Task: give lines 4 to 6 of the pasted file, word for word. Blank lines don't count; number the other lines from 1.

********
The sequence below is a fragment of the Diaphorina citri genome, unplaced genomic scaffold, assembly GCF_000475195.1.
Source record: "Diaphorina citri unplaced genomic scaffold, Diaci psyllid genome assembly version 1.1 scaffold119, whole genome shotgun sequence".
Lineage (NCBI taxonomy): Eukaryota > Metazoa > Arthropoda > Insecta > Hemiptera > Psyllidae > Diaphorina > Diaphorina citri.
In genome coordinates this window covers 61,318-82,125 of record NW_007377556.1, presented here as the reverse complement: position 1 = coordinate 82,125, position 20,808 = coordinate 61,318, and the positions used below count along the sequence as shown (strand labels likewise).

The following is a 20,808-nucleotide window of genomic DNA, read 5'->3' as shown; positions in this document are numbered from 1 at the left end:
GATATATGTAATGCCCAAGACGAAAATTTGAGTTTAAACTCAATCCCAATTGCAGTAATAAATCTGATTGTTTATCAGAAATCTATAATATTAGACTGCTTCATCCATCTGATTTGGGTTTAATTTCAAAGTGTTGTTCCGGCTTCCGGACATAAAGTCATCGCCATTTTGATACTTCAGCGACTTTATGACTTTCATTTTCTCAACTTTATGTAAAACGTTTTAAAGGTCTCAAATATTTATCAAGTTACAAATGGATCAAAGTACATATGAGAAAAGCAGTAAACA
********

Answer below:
In genome coordinates this window covers 61,318-82,125 of record NW_007377556.1, presented here as the reverse complement: position 1 = coordinate 82,125, position 20,808 = coordinate 61,318, and the positions used below count along the sequence as shown (strand labels likewise).

The following is a 20,808-nucleotide window of genomic DNA, read 5'->3' as shown; positions in this document are numbered from 1 at the left end:
GATATATGTAATGCCCAAGACGAAAATTTGAGTTTAAACTCAATCCCAATTGCAGTAATAAATCTGATTGTTTATCAGAAATCTATAATATTAGACTGCTTCATCCATCTGATTTGGGTTTAATTTCAAAGTGTTGTTCCGGCTTCCGGACATAAAGTCATCGCCATTTTGATACTTCAGCGACTTTATGACTTTCATTTTCTCAACTTTATGTAAAACGTTTTAAAGGTCTCAAATATTTATCAAGTTACAAATGGATCAAAGTACATATGAGAAAAGCAGTAAACA